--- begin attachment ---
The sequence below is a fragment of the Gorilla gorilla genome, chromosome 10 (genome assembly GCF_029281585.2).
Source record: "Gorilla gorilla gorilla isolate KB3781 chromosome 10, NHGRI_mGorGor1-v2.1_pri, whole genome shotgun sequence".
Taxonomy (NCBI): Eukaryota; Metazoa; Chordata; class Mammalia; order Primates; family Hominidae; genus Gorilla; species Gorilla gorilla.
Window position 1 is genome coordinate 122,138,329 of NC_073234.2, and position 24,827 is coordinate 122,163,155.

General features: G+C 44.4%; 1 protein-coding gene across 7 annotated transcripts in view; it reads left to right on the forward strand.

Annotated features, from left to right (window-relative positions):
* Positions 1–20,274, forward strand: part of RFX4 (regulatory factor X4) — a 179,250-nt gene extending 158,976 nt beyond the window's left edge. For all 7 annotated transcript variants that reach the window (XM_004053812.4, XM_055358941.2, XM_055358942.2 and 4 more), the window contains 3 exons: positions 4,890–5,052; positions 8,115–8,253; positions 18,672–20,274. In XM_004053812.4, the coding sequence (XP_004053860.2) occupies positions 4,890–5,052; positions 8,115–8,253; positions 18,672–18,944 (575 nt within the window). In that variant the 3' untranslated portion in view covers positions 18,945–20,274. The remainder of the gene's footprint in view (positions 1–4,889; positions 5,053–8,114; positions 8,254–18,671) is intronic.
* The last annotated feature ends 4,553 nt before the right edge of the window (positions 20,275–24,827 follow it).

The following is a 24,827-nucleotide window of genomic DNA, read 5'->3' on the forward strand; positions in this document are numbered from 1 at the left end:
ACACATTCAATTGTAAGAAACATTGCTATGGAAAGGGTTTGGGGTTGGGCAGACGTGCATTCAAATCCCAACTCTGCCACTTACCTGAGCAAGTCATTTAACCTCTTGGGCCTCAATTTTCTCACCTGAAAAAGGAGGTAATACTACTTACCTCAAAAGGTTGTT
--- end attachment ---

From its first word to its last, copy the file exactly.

The sequence below is a fragment of the Gorilla gorilla genome, chromosome 10 (genome assembly GCF_029281585.2).
Source record: "Gorilla gorilla gorilla isolate KB3781 chromosome 10, NHGRI_mGorGor1-v2.1_pri, whole genome shotgun sequence".
Taxonomy (NCBI): Eukaryota; Metazoa; Chordata; class Mammalia; order Primates; family Hominidae; genus Gorilla; species Gorilla gorilla.
Window position 1 is genome coordinate 122,138,329 of NC_073234.2, and position 24,827 is coordinate 122,163,155.

General features: G+C 44.4%; 1 protein-coding gene across 7 annotated transcripts in view; it reads left to right on the forward strand.

Annotated features, from left to right (window-relative positions):
* Positions 1–20,274, forward strand: part of RFX4 (regulatory factor X4) — a 179,250-nt gene extending 158,976 nt beyond the window's left edge. For all 7 annotated transcript variants that reach the window (XM_004053812.4, XM_055358941.2, XM_055358942.2 and 4 more), the window contains 3 exons: positions 4,890–5,052; positions 8,115–8,253; positions 18,672–20,274. In XM_004053812.4, the coding sequence (XP_004053860.2) occupies positions 4,890–5,052; positions 8,115–8,253; positions 18,672–18,944 (575 nt within the window). In that variant the 3' untranslated portion in view covers positions 18,945–20,274. The remainder of the gene's footprint in view (positions 1–4,889; positions 5,053–8,114; positions 8,254–18,671) is intronic.
* The last annotated feature ends 4,553 nt before the right edge of the window (positions 20,275–24,827 follow it).

The following is a 24,827-nucleotide window of genomic DNA, read 5'->3' on the forward strand; positions in this document are numbered from 1 at the left end:
ACACATTCAATTGTAAGAAACATTGCTATGGAAAGGGTTTGGGGTTGGGCAGACGTGCATTCAAATCCCAACTCTGCCACTTACCTGAGCAAGTCATTTAACCTCTTGGGCCTCAATTTTCTCACCTGAAAAAGGAGGTAATACTACTTACCTCAAAAGGTTGTT